Monumental Mural Wall painting reached an artistic peak between the 4 and 8th centuries AD best seen at sites such as ancient Afrasiab (Samarkand) and Panjikent in Tajikistan, but little previously was known about its early development. The earliest well preserved wall paintings to date have been found in the Republic of Karakalpakstan part of the ancient empire of Chorasmia in Kazakly-yatkan which dates from the 4th- 3rd centuries BC. The murals uncovered during the excavation of the observatory-temple of Koi-krylgan-kala was a real breakthrough in the studies of the early art history of Central Asia. The find due to the work of an international research group of scientists united in the framework of Karakalpak-Australian archaeological field team that has been carrying out systematic studies on the ancient forts of the Tashkyrman oasis situated in Beruni District of the Republic of Karakalpakstan. Excavations first commenced in 1995 on the site of Koi-krylgan-kala and the subsequent finds have enabled scientists from the group to establish that this was one of the largest settlement sites within ancient Chorasmia and likely its capital after its secession from the Achaemenid Empire. Since 2004 the main effort of the field team has been focused on studying a palace-and-temple compound in the north-western section of the “sacred city”. Traces of wall painting were found both inside the temple, and on the walls of a gallery that surrounded the temple along its outer perimeter, as well as on the walls of the palace portion of the compound. In the southern half of the gallery (a 250m long corridor) a mural featuring the images of people on foot, a mounted procession and, probably, horse riders and within the northern section of the western corridor a further 45 painting fragments with preserved images of one or several characters were discovered.In total 36 surviving paintings were found of chest-head portraits. Nearly all following a single rule: torso to the front and head in half face and turned to the left. In few instances however the head was pictured in half face turned to the right. This manner (the so-called “ancient oriental”) style of picturing a ruler was used on coins of Parsee kings and Indo-Parthian rulers starting from the 1st century BC, as well as the later coins of the Kushans, Sassanids and Euthalites. Characters in the gallery wear neither a beard, nor a moustache, but have rich black hair neatly combed to the back of the head covering the neck but clear of the ears, which are dyed in red colour – a completely unusual feature that has no analogy. The portrayal of beardless rulers in the art of ancient Khorezm can also be found on some Khoresmian coins, particularly on the earliest of them. Some of the characters in the portraits wear a crown, while the rest are pictured with a bare head. The crowns have two variations. The simplest style is a small round hat open at the top, and at the front, significantly protruded forward and hanging over the forehead is a protomai of a bird with round head and thick beak. The almond-shaped eye of a bird and its feathering are painted very neatly and clearly. The other style is more complex: a kind of a fabulous creature is painted on the lower part of the headdress. In some of the crowns this is a very realistic image, while in the others it is stylised to the extreme. The characters in the gallery are usually portrayed earing earrings with the neck wrapped in many coils of a string known as a grivna some with schematic images of animal heads at its ends.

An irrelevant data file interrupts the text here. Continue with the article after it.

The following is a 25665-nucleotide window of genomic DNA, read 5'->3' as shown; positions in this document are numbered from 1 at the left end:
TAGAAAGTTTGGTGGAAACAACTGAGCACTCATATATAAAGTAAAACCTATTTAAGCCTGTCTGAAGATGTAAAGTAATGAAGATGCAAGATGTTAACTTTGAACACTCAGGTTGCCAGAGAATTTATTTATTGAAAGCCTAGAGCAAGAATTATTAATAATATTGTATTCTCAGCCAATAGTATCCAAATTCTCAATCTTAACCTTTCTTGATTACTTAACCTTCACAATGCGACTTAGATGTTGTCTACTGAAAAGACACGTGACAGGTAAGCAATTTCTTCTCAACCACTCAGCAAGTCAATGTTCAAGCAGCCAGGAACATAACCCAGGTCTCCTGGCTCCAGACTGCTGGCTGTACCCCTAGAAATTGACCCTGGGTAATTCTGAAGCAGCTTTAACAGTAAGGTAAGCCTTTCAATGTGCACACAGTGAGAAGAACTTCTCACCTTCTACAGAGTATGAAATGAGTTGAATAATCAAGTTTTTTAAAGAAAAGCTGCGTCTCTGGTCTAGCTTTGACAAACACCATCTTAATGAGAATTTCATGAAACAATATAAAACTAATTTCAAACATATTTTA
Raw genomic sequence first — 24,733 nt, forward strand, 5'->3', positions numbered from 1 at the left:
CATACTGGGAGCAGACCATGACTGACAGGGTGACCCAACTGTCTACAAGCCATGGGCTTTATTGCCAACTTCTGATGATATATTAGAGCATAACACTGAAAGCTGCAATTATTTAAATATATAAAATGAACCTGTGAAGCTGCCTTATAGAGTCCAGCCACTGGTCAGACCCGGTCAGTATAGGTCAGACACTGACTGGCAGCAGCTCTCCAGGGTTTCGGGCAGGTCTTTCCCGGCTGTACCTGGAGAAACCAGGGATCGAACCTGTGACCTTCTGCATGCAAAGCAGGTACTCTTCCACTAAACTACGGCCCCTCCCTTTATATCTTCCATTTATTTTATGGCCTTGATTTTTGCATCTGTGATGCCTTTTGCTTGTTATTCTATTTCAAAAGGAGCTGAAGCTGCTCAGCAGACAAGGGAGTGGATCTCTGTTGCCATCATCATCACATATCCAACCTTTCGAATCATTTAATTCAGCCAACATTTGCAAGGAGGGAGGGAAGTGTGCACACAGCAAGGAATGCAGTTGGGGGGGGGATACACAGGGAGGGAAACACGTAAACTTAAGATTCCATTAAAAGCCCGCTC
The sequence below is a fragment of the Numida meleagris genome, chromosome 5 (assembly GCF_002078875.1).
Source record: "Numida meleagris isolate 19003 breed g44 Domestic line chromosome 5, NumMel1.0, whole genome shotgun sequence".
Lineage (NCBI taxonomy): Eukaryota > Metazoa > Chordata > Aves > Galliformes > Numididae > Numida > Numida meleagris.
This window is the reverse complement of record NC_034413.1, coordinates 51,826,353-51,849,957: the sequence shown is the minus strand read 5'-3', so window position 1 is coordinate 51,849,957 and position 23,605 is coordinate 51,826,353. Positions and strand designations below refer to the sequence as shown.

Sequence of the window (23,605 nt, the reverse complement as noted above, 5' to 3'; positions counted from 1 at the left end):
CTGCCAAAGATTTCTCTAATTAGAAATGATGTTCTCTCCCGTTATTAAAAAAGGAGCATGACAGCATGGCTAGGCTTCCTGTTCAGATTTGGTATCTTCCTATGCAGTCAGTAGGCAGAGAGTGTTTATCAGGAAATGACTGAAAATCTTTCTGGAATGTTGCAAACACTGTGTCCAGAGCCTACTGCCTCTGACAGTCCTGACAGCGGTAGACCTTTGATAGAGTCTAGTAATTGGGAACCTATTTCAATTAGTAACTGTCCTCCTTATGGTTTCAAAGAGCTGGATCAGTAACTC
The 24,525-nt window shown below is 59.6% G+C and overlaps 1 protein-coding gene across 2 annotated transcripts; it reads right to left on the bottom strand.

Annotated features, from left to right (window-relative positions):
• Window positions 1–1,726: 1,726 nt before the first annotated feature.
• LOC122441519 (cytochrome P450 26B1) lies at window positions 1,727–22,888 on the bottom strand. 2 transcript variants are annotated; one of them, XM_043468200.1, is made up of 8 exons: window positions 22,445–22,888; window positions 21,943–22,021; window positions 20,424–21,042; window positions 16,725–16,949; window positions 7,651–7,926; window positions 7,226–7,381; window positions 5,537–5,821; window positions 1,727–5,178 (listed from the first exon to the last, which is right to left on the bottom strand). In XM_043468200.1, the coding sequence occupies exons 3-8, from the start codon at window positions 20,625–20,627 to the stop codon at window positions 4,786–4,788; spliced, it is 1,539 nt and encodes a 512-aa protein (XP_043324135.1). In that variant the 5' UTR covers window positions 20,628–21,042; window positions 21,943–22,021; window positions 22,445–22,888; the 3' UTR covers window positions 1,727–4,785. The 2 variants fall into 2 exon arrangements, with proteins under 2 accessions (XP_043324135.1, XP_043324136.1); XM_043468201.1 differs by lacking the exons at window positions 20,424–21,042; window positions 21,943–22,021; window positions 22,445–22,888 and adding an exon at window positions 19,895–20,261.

The Kazakly-yatkan murals have little similarity to other known ancient art monuments of Central Asia. However certain painting elements show its connection to both the Scythian and Sak livestock breeding tribes of Eurasia the so-called “animal style”. The Grivna wrought in that style and worn over the neck of the characters being a rather telling sign. At the same time, other features in the portraits, specifically the pose of the royal characters are instead in an oriental style. This duality determines the specificity of the portrait painting in Kazakly-yatkan, as being from border lands on the edge of both the great ancient eastern civilizations and the nomadic tribes of the great band of Eurasian steppes and deserts.
Source: Edited for brevity - http://sanat.orexca.com/2009/2009-4/vadim_yagodin/